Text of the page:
Nick Nunn, Nunnsense

Nick Nunn, Nunnsense

By Nick Nunn, Columnist

This morning, tired and not ready for the Tuesday that I was about to face, I opened my email to see a seemingly-desperate email entitled “Don’t do it!”

“Do what?” I asked myself.

Was it something that I had already done, or something that someone knows that I’m about to do?

After running through several possibilities in my mind, I realized that it would be a lot simpler to solve this particular puzzle if I simply clicked on the email first. (Remember, this was in the pre-historic dawn of the morning before I managed to pass any gloriously black coffee into my nervous system, so I’d appreciate a little understanding.)

Anyway, it turns out that the email was a simple reminder that my Ducks Unlimited account is about to expire, which isn’t surprising; they’ve been threatening to cut me off for the past six months or so.

And why am I a member of Ducks Unlimited? I don’t hunt. I don’t like being outside in the morning. I’m not even that fond of the world’s most famous duck aficionados.

Or being bombarded by their opinions. It all goes back to when I covered an event that the local chapter of Ducks Unlimited held well over a year ago.

The event was great, and I met several interesting people during the dinner and silent auction, but nothing really sparked a great interest in the great outdoors for me.

Nevertheless, when they passed around free applications for a year’s membership to Ducks Unlimited, I filled it out without really thinking.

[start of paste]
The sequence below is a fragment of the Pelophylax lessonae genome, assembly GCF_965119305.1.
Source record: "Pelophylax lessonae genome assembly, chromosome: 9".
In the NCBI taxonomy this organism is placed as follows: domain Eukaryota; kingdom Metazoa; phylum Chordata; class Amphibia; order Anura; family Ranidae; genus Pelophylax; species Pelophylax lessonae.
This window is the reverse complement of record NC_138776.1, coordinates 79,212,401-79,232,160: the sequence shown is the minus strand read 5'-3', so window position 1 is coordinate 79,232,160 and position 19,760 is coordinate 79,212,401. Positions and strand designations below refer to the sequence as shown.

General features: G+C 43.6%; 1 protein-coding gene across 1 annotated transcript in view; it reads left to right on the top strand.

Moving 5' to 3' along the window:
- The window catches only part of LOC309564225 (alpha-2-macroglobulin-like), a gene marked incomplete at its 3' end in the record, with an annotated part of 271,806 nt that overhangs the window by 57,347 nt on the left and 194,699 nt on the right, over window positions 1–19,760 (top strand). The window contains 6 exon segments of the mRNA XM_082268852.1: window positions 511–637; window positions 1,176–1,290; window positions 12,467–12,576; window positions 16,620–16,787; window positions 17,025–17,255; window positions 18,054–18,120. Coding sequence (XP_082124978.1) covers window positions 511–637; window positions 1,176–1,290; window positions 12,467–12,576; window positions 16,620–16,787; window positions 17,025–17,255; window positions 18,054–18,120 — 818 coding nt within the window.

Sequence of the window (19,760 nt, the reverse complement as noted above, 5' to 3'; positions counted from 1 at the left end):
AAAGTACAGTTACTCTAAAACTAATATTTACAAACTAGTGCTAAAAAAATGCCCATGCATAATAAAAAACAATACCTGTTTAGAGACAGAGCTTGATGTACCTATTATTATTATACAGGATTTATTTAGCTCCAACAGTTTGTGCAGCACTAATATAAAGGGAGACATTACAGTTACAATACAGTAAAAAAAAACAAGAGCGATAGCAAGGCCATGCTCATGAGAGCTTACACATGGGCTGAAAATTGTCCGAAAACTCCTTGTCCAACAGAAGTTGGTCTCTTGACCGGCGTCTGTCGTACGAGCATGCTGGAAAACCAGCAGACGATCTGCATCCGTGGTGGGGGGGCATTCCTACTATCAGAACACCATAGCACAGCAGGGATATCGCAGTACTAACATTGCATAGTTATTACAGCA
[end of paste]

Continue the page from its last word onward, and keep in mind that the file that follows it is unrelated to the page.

Every couple of months, they would send me a magazine, none of which I ever cracked open, or tickets to enter a free raffle, which I didn’t enter.

Nope, in fact, the only thought I had of Ducks Unlimited during the year that I was a member was simply: when are they going to stop sending me stuff?

Don’t get me wrong, I’m sure it is a great organization. Their environmental initiatives appear to be quite admirable.

I’m just not interested in duck hunting.

But as soon as I got that final notice… I thought twice about allowing my membership to completely lapse.

Now, I’m not going to renew, because it wouldn’t be worth it to me, even if I would get a free duck decoy.

The simple thought of giving up something that I have, even if it isn’t that great, was more than my instincts could take for that second that it took me to come back to my senses.

Isn’t that how it always goes, though? Sometimes we hold onto things long after they should be released, just because we are used to having them around.

I guess it goes back to our roots as hunters and gatherers, when each and every possession could mean the difference between life and death, but, being developed, we spread that instinct to memories, lifestyles, and, yes, even subscriptions.